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Posts tagged Black River

Deforestation Near the Rio Branco and Brazil-Venezuela Border – February 23rd, 2010

2.8N 60.6W

February 23rd, 2010 Category: Climate Change, Image of the day, Rivers

Brazil - February 12th, 2010

Brazil - February 12th, 2010

The Rio Branco (in English, White River), which does indeed appear white here due to sun glint, is the principal affluent of the Rio Negro (in English, Black River) from the north; it is enriched by many streams from the sierras which separate Venezuela and Guyana from Brazil.

Here, it can be seen flowing from Venezuela (top right corner) southward into and across Brazil. Some areas of deforestation are visible in the full image, east of the river and below the border.

The Branco flows nearly south, and finds its way into the Negro through several channels and a chain of lagoons similar to those of the latter river. It is 350 miles (560 km) long, up to its Urariquira confluence. It has numerous islands, and, 235 miles (378 km) above its mouth, it is broken by a series of difficult rapids.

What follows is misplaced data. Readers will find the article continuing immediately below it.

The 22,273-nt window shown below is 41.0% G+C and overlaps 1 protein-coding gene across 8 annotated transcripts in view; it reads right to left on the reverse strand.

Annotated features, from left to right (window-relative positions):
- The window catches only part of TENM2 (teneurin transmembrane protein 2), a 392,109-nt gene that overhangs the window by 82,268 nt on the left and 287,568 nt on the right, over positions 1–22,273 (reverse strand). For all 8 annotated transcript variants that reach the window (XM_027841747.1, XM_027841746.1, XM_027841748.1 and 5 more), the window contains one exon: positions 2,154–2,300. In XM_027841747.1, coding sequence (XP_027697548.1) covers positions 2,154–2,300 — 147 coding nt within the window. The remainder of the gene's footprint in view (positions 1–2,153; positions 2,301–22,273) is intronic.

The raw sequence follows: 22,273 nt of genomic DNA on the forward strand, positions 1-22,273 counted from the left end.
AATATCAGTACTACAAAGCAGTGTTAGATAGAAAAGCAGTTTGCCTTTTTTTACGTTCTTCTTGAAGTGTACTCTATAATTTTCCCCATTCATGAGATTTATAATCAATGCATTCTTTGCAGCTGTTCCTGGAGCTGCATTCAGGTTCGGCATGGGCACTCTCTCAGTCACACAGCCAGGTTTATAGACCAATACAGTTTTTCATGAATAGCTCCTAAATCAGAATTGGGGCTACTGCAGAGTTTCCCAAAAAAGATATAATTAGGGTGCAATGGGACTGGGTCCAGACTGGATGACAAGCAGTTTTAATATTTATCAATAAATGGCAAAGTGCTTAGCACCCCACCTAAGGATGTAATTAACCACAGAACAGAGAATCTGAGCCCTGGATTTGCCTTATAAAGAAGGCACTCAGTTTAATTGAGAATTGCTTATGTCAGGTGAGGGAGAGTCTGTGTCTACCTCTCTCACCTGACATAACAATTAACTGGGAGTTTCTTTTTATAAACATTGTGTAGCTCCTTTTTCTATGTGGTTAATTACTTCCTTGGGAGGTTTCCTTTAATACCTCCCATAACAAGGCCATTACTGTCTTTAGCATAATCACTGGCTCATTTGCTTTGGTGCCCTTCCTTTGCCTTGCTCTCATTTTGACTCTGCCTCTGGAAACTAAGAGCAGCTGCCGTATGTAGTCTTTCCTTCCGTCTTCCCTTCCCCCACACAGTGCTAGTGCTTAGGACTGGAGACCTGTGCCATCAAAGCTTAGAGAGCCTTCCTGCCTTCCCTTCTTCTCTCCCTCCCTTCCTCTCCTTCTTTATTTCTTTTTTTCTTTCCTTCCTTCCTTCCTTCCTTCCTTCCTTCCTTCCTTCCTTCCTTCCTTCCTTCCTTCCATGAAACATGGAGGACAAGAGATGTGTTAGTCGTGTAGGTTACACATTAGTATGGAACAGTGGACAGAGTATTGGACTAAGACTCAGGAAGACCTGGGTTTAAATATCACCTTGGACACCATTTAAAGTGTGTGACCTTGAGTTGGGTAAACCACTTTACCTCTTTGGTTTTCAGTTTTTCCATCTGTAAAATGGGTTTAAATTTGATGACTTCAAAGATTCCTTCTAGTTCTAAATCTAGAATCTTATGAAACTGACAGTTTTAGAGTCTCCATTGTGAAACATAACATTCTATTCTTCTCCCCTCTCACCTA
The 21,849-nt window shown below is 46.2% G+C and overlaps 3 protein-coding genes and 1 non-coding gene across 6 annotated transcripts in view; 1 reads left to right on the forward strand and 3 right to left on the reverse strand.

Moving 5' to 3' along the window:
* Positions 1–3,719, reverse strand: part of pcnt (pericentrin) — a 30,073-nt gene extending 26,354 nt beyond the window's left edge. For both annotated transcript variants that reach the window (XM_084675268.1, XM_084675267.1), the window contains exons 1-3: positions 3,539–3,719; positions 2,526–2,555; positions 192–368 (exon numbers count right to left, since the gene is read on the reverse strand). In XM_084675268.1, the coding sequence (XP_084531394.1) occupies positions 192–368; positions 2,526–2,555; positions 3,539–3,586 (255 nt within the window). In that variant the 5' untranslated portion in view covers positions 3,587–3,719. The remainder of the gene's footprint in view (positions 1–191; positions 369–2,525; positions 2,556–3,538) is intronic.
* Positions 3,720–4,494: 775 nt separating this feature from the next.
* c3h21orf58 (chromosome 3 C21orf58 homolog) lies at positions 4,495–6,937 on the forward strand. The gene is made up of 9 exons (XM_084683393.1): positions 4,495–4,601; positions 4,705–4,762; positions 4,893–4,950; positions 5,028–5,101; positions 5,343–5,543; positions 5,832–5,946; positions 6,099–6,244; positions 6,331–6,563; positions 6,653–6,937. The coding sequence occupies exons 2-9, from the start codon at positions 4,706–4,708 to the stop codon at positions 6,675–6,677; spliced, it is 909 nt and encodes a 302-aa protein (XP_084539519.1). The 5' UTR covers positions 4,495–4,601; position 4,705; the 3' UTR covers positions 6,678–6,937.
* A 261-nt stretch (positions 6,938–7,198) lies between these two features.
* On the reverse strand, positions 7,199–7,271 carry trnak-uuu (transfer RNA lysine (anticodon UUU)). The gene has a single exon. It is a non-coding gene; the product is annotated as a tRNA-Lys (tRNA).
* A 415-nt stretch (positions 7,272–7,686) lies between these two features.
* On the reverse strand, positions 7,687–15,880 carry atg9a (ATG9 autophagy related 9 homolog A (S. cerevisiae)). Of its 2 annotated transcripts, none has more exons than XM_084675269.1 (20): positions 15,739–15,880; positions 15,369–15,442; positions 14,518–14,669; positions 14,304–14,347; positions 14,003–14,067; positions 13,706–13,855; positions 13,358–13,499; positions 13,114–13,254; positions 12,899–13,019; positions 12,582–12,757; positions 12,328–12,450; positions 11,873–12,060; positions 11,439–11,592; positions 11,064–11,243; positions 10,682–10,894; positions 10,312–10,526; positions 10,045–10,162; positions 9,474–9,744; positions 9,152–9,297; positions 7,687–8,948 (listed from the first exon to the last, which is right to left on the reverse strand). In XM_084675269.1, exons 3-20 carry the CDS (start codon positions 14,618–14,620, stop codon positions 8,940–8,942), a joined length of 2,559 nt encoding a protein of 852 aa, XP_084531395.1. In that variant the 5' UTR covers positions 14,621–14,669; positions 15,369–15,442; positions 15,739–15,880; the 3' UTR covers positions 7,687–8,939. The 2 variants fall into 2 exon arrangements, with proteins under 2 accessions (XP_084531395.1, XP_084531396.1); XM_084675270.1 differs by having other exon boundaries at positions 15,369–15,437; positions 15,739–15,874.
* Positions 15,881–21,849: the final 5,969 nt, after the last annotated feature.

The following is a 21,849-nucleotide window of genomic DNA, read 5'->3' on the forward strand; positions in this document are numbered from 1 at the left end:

Cape Fear River Spilling Sediments off North Carolina Coast, USA

October 21st, 2009 Category: Lakes, Rivers

USA - September 29th, 2009

USA - September 29th, 2009

The Cape Fear River is a 202 mile (325 km) long blackwater river in east central North Carolina in the United States. It flows into the Atlantic Ocean near Cape Fear, from which it takes its name. Here, greenish sediments flow from the rivermouth into the Atlantic.

The river has its source at Haywood, by the confluence of the Deep and Haw rivers just below Jordan Lake. It flows southeast, then receives the Black River approximately 10 miles (16 km) northwest of the city of Wilmington, which appears as a greyish-brown area north of the rivermouth.

At Wilmington, it receives the Northeast Cape Fear River and turns south, widening as an estuary and entering the Atlantic approximately 3 miles (5 km) west of Cape Fear.

Another body of water visible west of the estuary is Lake Waccamaw, an oval-shaped freshwater lake measuring roughly 5 miles by 7 miles with an average depth of 7.5 feet.